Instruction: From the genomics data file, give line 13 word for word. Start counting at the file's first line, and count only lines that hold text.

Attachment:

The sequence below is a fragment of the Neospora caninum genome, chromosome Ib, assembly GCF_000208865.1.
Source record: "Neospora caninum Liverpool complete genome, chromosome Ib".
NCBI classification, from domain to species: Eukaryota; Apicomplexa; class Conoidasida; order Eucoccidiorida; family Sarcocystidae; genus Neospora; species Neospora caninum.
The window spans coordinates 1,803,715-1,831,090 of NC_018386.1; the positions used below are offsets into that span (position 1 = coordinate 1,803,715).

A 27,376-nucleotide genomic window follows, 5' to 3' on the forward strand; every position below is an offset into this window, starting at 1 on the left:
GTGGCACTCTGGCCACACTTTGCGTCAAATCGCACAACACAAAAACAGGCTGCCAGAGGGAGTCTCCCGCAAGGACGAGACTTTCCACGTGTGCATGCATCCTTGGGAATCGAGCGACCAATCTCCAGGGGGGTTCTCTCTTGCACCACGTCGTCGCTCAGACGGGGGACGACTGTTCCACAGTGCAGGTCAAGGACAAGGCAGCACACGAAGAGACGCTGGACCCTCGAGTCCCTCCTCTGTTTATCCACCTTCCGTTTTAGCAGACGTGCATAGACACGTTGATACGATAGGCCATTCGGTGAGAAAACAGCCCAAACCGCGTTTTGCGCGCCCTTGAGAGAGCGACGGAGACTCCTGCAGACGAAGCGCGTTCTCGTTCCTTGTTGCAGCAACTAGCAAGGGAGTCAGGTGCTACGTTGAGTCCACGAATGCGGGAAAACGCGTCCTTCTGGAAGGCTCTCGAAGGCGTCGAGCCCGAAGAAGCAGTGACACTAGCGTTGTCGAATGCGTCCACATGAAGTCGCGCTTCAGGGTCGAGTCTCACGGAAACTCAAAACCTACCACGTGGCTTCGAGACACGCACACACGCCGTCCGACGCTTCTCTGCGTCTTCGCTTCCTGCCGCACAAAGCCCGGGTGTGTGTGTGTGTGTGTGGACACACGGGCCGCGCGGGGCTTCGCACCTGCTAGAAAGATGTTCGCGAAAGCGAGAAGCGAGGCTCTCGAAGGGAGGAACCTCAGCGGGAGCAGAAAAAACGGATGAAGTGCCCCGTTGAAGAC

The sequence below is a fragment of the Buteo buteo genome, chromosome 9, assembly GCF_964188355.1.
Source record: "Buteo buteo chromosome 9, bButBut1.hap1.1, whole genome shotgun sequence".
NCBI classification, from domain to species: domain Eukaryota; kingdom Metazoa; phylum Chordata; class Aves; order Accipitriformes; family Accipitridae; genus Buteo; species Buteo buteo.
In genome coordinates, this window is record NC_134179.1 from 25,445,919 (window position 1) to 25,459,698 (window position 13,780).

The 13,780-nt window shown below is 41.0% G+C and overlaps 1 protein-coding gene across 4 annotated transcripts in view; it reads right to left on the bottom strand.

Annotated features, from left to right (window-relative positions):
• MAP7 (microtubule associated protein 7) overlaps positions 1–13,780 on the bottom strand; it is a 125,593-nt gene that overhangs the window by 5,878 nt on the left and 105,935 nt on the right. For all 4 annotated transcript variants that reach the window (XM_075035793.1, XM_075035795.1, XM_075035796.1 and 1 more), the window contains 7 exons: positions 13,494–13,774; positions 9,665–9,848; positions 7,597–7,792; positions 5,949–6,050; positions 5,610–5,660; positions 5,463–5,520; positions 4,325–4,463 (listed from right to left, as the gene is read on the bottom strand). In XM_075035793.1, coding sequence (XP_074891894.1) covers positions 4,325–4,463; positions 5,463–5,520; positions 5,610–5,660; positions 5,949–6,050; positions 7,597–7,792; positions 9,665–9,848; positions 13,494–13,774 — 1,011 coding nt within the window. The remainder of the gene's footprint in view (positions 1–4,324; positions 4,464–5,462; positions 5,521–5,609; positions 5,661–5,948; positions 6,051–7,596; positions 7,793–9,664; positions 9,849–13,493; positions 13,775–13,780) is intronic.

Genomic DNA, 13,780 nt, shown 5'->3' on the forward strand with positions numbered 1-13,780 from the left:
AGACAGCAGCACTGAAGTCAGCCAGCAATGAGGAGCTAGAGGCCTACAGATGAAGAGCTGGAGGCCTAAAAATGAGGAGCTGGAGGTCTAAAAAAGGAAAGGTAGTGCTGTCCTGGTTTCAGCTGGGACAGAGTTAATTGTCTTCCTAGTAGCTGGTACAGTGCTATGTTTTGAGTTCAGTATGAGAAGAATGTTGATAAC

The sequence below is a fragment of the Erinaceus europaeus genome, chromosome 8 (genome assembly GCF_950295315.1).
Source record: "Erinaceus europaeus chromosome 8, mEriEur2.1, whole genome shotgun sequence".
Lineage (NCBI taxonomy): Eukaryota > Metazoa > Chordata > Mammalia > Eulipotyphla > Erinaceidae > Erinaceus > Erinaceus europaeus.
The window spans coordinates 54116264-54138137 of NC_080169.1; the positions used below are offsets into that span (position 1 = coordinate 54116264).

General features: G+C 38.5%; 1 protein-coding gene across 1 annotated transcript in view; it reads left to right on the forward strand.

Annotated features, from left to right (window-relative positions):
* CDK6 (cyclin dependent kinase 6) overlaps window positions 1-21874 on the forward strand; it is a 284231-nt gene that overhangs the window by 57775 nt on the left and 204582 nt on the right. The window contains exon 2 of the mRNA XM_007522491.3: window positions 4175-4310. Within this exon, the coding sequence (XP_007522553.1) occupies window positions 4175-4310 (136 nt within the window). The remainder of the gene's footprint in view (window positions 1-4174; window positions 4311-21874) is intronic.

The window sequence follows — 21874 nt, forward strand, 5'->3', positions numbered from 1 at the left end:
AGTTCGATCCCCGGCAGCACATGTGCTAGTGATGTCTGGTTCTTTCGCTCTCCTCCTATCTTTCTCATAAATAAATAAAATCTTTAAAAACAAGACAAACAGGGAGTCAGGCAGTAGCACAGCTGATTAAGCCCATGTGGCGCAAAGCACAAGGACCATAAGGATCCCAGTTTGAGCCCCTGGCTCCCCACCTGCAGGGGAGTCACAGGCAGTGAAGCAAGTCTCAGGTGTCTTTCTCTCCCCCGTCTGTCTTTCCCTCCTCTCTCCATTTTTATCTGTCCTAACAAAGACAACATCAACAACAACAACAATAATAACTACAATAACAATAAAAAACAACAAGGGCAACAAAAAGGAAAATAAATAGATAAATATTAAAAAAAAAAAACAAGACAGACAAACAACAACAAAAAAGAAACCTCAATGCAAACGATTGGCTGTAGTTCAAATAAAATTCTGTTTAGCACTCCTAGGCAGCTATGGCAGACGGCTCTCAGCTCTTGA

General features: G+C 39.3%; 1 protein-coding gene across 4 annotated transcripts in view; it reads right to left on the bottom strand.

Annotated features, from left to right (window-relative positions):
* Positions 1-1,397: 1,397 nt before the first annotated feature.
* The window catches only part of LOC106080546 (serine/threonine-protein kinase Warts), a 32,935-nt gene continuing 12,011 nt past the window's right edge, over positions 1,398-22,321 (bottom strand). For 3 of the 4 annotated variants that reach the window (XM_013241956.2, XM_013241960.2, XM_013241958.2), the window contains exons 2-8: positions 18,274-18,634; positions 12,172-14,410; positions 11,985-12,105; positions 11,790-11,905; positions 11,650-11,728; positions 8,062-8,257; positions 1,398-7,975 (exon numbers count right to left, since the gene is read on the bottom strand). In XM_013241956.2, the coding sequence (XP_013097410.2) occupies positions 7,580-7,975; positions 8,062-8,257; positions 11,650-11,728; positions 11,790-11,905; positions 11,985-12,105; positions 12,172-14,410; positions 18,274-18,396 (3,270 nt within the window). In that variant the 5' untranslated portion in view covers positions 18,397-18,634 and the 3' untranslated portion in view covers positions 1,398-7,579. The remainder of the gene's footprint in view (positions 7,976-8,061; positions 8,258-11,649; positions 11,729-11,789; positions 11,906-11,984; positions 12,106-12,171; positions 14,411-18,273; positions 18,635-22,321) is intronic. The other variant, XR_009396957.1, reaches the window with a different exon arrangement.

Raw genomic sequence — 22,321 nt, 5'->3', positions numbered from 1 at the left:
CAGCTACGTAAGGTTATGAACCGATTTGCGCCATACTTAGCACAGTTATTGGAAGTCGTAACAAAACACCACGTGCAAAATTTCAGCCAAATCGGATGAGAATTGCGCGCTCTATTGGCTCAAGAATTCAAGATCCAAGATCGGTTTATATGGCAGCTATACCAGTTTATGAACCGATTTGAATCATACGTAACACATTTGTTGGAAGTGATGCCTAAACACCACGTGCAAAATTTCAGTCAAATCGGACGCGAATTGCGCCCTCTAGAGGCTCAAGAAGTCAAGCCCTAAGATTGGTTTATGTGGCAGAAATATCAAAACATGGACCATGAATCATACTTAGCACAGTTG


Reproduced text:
• MAP7 (microtubule associated protein 7) overlaps positions 1–13,780 on the bottom strand; it is a 125,593-nt gene that overhangs the window by 5,878 nt on the left and 105,935 nt on the right. For all 4 annotated transcript variants that reach the window (XM_075035793.1, XM_075035795.1, XM_075035796.1 and 1 more), the window contains 7 exons: positions 13,494–13,774; positions 9,665–9,848; positions 7,597–7,792; positions 5,949–6,050; positions 5,610–5,660; positions 5,463–5,520; positions 4,325–4,463 (listed from right to left, as the gene is read on the bottom strand). In XM_075035793.1, coding sequence (XP_074891894.1) covers positions 4,325–4,463; positions 5,463–5,520; positions 5,610–5,660; positions 5,949–6,050; positions 7,597–7,792; positions 9,665–9,848; positions 13,494–13,774 — 1,011 coding nt within the window. The remainder of the gene's footprint in view (positions 1–4,324; positions 4,464–5,462; positions 5,521–5,609; positions 5,661–5,948; positions 6,051–7,596; positions 7,793–9,664; positions 9,849–13,493; positions 13,775–13,780) is intronic.